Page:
Dr. Dale Leitman, Bionovo, Inc. Scientific Advisory Board Member, Publishes On The Importance Of Estrogen Receptors Regulating Inflammation
EMERYVILLE, Calif., Feb. 21 /PRNewswire/ -- Bionovo, Inc. Scientific Advisory Board member Dr. Dale Leitman's laboratory at the University of California, San Francisco, Department of Obstetrics, Gynecology and Reproductive Sciences, Cellular and Molecular Pharmacology and Center for Reproductive Sciences published recent findings on the role of estrogen receptors in the regulation of inflammatory genes in the journal Molecular Cell, February 17, 2006.
The amount of estrogen in a woman's body declines dramatically during the menopausal transition resulting in symptoms such as hot flashes, insomnia, vaginal dryness and mood changes. The prolonged loss of the reproductive hormone, estrogen is associated with a significant increase in the incidence of osteoporosis, cardiovascular disease, and dementia in the years following the menopausal transition. These conditions are linked to excessive production of proteins known as cytokines that cause inflammation. Ultimately, the inflammatory cytokines lead to tissue injury, a hallmark feature of these conditions.
While it has been thought that only the decline of estrogen levels contributes to inflammation processes, Dr. Aleksandra Cvoro, of Dr. Leitman's laboratory, has shown that the estrogen receptor without estrogen increases the activity of inflammatory genes. When estrogen is introduced, the activity of the same inflammatory genes decreases in a process called transcriptional repression. Moreover, this repressive activity is dependent on the ability of the bound estrogen and the receptor to recruit regulatory proteins that were previously not thought to be involved in the repression of these inflammatory genes. According to Dr. Cvoro, this new activity of the unbound estrogen receptor could explain how the loss of estrogens can increase inflammatory activity and damage tissue after menopause.
Recent large clinical trials have suggested that estrogens used in hormone therapy increase the risk of cardiovascular disease and dementia. According to Dr. Leitman, this is likely due to the high amounts of estrogen used and their not selective action on the estrogen receptors.
"Our studies suggest that low levels of more selective estrogens may be key to combat the negative action of the unbound receptor on the inflammatory processes that occur in the cardiovascular system, bone and brain after menopause," said Dr. Leitman. "Since estrogen has been shown to increase the risk of breast and uterine cancer by activating growth promoting genes, it also illustrates the need to discover drugs that will be selective transcriptional repressors that will prevent the inflammation and probably will not cause cancer."
"Dr. Leitman's work demonstrates the complexity of estrogen receptor regulation and its implications in the post-menopausal state. It underlines the need that in order to develop safer more selective estrogens one has to be able to probe deeper into the specifics of estrogen regulation," said Dr. Isaac Cohen, president and CEO of Bionovo. "Bionovo's selective estrogen receptor modulators program is committed to discovering safe and effective drugs for women's health. That is why we are utilizing Dr. Leitman's techniques in its discovery and development process, and therefore reaching greater selectivity for our pipeline of products."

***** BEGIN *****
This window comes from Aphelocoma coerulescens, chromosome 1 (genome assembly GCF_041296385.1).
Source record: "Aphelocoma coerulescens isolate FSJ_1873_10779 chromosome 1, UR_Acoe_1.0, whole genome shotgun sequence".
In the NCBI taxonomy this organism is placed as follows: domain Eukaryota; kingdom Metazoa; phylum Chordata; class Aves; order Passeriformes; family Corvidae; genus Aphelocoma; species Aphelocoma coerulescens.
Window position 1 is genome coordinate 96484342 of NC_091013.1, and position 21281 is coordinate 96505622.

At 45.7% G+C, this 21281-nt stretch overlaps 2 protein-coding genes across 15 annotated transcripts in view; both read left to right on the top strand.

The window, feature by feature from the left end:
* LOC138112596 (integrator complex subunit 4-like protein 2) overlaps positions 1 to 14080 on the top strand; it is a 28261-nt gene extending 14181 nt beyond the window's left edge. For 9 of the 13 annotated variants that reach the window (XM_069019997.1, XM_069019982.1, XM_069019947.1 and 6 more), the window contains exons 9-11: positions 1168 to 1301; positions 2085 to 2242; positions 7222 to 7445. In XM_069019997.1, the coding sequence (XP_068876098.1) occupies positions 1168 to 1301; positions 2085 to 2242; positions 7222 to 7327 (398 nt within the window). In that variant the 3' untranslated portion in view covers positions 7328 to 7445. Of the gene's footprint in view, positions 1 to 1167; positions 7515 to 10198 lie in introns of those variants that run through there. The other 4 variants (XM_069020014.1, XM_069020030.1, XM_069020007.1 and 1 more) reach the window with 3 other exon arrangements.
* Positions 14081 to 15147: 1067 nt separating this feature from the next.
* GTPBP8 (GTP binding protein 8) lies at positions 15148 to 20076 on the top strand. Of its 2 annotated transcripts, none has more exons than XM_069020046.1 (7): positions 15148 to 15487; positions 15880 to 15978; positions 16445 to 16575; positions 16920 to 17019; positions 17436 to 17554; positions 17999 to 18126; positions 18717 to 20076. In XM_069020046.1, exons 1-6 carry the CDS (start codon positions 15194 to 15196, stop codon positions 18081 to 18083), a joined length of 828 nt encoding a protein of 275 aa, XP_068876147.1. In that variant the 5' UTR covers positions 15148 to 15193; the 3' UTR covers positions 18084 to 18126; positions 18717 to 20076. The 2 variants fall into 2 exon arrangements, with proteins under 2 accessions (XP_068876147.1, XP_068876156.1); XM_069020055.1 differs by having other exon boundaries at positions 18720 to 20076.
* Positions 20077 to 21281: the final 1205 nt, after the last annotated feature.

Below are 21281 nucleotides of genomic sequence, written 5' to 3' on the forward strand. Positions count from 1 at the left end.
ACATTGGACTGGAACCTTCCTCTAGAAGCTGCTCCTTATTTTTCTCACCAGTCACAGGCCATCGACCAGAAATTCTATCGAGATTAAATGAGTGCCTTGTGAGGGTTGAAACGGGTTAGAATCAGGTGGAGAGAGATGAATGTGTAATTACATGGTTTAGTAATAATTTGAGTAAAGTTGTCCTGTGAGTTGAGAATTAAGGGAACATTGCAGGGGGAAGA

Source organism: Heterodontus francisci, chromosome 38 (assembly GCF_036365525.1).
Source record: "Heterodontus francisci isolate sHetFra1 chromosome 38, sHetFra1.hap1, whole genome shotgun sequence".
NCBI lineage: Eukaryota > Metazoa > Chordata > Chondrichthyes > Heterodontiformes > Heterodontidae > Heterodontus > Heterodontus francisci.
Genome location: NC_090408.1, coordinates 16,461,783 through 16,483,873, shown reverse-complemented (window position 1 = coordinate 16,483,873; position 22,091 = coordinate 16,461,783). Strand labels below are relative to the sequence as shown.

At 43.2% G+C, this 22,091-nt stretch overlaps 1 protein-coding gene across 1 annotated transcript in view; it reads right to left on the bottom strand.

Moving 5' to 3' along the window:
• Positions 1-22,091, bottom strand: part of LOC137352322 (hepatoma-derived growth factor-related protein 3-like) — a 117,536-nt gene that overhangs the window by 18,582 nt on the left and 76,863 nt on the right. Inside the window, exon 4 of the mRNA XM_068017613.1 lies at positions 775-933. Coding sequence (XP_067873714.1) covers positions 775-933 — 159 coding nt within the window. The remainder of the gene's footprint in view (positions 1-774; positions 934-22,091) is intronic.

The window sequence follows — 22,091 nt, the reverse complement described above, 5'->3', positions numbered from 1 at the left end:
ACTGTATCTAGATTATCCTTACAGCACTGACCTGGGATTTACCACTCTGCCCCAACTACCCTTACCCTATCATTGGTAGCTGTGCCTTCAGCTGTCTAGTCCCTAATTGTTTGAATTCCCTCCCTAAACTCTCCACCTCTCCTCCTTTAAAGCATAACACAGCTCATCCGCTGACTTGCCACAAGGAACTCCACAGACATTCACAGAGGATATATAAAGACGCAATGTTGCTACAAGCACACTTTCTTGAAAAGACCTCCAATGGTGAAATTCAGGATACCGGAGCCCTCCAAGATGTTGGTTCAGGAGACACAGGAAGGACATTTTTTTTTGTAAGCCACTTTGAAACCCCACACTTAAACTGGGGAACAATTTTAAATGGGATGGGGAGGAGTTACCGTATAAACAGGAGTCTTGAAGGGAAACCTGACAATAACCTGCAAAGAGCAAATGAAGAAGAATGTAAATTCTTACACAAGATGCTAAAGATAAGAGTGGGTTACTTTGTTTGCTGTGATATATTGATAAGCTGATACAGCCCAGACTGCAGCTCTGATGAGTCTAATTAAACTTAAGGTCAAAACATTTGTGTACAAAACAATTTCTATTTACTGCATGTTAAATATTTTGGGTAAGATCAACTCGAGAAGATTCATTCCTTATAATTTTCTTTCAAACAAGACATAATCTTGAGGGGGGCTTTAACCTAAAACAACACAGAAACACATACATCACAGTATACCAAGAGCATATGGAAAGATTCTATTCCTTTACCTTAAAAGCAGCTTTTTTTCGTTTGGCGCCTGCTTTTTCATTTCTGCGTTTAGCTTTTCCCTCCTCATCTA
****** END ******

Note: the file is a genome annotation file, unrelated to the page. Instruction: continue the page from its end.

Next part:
Bionovo recently launched a phase 2 randomized placebo controlled trial of its first selective estrogen receptor beta modulating drug MF101 for the treatment of menopausal hot flashes.
Bionovo is a drug development company focusing on the discovery of novel pharmaceutical agents for cancer and women's health. The company is working simultaneously on two distinct discovery approaches, one focusing on pro- apoptotic agents for cancer and a second, in the area of selective estrogen receptor modulators (SERMS) to treat severe menopausal symptoms. The company's lead candidate drug, MF101 is in Phase 2 clinical testing and a second drug, BZL101, designed to treat advanced breast cancer is ready to enter Phase 2. The company is developing its products in close collaboration with leading U.S. academic research centers including the University of California, San Francisco; University of Colorado Health Sciences Center; University of California, Berkeley; and the University of Texas, Southwestern. For further information please visit: http://www.bionovo.com.
This release contains certain forward-looking statements relating to the business of Bionovo, Inc. that can be identified by the use of forward-looking terminology such as "believes," "expects," or similar expressions. Such forward-looking statements involve known and unknown risks and uncertainties, including uncertainties relating to product development, efficacy and safety, regulatory actions or delays, the ability to obtain or maintain patent or other proprietary intellectual property protection, market acceptance, physician acceptance, third party reimbursement, future capital requirements, competition in general and other factors that may cause actual results to be materially different from those described herein as anticipated, believed, estimated or expected. Certain of these risks and uncertainties are or will be described in greater detail in our filings with the Securities and Exchange Commission, which are available at www.sec.gov. Bionovo, Inc. is under no obligation (and expressly disclaims any such obligation) to update or alter its forward-looking statements whether as a result of new information, future events or otherwise.Bionovo, Inc.
CONTACT: Jim Stapleton, Chief Financial Officer of Bionovo, Inc.,+1-510-601-2000, firstname.lastname@example.org; or Antima "Taz" Sadhkuhan of InvestorRelations Group for Bionovo, +1-212-825-3210
Web site: http://www.bionovo.com/